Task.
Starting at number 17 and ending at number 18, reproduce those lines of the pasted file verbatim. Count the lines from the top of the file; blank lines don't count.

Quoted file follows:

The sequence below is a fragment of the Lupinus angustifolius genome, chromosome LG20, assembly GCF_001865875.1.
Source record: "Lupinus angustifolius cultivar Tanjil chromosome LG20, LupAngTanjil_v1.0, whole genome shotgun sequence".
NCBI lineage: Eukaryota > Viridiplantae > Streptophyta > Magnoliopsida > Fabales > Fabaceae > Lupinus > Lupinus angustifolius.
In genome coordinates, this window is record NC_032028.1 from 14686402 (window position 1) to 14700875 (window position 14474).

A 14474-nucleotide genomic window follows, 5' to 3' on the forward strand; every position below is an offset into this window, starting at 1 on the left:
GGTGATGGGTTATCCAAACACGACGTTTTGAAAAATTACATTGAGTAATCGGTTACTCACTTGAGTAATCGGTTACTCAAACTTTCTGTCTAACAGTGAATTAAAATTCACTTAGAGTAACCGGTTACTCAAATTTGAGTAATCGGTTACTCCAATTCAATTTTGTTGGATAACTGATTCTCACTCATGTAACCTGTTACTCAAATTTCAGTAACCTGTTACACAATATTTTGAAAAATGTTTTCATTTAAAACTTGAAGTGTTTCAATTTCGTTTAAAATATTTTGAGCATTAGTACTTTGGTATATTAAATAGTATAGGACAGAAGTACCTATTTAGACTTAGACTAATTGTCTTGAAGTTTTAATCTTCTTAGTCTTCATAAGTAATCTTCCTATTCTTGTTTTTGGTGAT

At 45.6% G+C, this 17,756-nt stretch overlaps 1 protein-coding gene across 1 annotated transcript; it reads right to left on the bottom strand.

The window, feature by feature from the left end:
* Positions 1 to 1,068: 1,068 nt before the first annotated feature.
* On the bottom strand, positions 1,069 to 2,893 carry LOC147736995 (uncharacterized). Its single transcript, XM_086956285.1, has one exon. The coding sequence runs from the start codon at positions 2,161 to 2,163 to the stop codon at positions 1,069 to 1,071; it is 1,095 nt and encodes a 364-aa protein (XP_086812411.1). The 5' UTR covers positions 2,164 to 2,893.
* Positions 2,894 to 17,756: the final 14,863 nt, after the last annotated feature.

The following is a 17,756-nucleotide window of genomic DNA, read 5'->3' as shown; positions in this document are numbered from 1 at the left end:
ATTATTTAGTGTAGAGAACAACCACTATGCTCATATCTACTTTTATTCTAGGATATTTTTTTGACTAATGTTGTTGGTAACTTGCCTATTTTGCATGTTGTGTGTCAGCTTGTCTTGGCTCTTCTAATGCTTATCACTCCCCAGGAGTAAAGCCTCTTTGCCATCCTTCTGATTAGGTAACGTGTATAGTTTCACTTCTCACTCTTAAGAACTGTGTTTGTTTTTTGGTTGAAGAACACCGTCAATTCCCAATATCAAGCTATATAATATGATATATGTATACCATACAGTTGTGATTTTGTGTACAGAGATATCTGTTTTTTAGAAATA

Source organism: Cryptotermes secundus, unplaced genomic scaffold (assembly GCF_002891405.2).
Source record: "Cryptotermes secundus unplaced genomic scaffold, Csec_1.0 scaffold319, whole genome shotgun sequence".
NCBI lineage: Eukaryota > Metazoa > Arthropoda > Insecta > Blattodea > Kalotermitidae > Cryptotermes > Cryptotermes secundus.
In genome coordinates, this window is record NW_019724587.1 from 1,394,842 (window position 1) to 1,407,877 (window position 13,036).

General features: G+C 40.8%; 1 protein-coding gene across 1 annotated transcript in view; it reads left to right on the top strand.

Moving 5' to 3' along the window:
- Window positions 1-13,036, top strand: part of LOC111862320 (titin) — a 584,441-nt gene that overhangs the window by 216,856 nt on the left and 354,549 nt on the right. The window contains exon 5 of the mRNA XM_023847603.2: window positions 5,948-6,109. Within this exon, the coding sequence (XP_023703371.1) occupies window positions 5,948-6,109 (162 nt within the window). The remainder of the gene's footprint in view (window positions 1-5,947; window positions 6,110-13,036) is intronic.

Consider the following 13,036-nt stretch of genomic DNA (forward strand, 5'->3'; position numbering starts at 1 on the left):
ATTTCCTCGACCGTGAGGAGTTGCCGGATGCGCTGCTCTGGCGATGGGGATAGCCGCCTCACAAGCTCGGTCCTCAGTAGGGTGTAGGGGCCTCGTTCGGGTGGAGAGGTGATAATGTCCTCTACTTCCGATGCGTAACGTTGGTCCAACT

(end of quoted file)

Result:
In genome coordinates, this window is record NW_019724587.1 from 1,394,842 (window position 1) to 1,407,877 (window position 13,036).

General features: G+C 40.8%; 1 protein-coding gene across 1 annotated transcript in view; it reads left to right on the top strand.